Management

The good news is that today Chronic Granulomatous Disease (CGD) is a condition that can be effectively managed, and many patients are leading active, healthy, and productive lives. Children with CGD can attend school, play with their friends, participate in sports, and enjoy lots of fun indoor and outdoor activities. Many adult patients with CGD have jobs, get married, and have children.

The key to managing CGD is early diagnosis and treatment with appropriate prophylaxis (preventive medicine). It is also important to prevent infections by avoiding materials and activities that expose patients to harmful levels of bacteria and fungi.

Preventing Infections

While many children and adults with CGD are leading full lives, and don’t feel very different from their peers, there are some things that they must avoid to remain healthy.

Many physicians suggest that swimming should be confined to well-chlorinated pools. Patients with CGD should avoid wading or swimming in fresh water lakes, ponds and particularly brackish water because these bodies of water harbor microorganisms that are specifically dangerous in CGD. However, salt-water ocean swimming and wading at areas known to be clean is likely safe for CGD patients.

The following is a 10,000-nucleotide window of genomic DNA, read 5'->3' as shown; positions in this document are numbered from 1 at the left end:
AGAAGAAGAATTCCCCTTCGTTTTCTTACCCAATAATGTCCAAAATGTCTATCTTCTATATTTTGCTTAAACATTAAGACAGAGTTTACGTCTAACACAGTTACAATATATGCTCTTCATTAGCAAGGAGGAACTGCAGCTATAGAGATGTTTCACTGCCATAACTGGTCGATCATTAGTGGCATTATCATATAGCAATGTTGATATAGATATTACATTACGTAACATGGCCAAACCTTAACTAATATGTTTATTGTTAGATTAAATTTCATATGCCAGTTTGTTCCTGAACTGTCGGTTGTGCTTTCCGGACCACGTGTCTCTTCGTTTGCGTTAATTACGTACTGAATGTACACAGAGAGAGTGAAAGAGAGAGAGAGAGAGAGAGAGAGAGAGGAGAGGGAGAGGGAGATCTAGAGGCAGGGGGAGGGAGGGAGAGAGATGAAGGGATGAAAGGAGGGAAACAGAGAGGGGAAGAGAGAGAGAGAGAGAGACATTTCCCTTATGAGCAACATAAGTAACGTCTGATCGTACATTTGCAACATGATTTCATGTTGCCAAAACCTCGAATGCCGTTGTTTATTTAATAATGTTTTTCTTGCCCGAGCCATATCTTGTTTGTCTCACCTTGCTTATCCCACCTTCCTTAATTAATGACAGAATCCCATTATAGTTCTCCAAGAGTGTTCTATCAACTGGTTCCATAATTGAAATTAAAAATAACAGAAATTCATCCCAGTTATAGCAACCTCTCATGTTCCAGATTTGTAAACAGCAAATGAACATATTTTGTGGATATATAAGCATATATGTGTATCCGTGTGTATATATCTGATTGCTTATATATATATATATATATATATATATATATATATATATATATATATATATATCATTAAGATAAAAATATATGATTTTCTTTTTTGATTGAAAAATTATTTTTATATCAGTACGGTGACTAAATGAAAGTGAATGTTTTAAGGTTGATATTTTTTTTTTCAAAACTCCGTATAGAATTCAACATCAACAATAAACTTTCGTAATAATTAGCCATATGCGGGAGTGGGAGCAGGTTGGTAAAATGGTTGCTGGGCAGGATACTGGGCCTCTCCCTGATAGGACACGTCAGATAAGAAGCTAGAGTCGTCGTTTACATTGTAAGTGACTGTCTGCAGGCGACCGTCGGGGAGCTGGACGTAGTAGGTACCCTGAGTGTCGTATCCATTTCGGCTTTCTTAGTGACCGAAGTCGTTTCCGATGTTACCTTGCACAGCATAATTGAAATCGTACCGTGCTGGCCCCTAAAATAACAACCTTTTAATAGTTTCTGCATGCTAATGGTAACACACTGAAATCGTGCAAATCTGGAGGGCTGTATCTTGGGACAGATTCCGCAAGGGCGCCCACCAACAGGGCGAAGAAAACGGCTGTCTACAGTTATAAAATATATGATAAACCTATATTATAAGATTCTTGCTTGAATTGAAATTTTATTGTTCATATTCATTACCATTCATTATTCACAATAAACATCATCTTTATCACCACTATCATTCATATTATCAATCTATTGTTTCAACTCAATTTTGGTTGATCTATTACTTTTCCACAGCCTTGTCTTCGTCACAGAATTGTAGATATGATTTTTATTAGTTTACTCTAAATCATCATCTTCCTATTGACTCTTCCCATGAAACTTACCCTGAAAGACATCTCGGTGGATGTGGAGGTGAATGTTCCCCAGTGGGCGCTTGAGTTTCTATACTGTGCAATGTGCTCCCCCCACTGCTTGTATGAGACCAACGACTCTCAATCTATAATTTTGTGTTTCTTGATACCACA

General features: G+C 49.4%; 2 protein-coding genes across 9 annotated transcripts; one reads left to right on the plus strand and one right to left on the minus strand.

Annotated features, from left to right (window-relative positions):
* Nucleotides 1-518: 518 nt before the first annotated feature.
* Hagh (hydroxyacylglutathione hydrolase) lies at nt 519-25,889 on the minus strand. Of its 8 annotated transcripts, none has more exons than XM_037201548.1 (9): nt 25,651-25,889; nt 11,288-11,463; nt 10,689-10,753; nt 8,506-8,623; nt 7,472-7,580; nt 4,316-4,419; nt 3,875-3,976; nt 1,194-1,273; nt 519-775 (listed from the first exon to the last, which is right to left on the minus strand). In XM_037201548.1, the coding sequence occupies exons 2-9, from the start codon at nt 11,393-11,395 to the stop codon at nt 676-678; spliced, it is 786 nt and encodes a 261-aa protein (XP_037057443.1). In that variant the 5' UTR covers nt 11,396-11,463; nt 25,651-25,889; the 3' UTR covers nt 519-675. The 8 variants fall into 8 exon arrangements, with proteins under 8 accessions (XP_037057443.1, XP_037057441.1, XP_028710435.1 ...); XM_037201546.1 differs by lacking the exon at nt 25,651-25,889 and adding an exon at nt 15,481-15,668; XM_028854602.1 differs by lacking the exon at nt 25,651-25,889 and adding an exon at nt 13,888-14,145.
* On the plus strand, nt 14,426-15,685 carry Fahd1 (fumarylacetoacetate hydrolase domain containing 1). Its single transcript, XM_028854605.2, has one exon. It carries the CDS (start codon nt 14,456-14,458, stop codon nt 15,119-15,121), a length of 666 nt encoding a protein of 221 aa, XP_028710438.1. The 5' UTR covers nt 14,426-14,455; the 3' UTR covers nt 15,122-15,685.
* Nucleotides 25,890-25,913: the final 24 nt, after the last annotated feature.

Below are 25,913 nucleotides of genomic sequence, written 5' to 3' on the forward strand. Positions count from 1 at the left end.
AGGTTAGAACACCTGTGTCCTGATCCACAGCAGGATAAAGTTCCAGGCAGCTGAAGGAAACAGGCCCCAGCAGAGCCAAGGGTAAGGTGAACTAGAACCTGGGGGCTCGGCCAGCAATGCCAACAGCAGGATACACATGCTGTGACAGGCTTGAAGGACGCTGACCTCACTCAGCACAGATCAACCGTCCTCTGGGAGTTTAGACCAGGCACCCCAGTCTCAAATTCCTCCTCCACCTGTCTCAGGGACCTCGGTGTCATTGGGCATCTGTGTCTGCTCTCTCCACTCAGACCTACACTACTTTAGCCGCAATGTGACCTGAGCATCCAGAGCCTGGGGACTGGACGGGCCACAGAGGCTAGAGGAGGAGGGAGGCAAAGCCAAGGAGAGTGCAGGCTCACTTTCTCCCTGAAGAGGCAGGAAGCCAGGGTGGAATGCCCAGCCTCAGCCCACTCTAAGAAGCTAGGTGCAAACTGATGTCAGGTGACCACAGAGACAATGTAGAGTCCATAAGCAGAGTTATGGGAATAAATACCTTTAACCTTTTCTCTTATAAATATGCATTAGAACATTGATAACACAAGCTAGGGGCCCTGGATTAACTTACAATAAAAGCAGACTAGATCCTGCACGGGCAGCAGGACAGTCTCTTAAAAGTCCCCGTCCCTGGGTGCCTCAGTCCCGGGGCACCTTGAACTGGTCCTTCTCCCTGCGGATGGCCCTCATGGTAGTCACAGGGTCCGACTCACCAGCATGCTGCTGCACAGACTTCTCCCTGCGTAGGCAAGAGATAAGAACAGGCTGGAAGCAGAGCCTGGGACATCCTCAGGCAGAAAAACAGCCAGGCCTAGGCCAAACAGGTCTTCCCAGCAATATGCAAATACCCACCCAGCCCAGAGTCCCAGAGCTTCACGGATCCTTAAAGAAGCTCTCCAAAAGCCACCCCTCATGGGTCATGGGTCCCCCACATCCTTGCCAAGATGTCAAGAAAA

A major risk to patients with CGD is the handling of garden mulch (shredded moldy tree bark) or potting soil. This type of exposure can cause a severe life-threatening pneumonia due to inhalation of the fungus Aspergillus, which likes to live in decaying plant matter. Patients with CGD should remain indoors during mulching in neighboring yards. Once the mulch is settled firmly on the ground and is not being spread or raked, it is much less of a danger to patients with CGD. Patients should avoid turning manure or compost piles, repotting house plants, cleaning cellars or garages, removing carpets, performing demolition, digging in dirt, dusty conditions, cutting grass, raking leaves, hay rides and barns. Aspergillus is also present in many samples of marijuana, so patients with CGD should avoid it.

By managing CGD and avoiding risks, the great majority of patients with CGD can expect to live well into adulthood.

Source: Immune Deficiency Foundation Patient & Family Handbook for Primary Immunodeficiency Diseases FIFTH EDITION Copyright 2013 by Immune Deficiency Foundation, USA. This page contains general medical information which cannot be applied safely to any individual case. Medical knowledge and practice can change rapidly. Therefore, this page should not be used as a substitute for professional medical advice.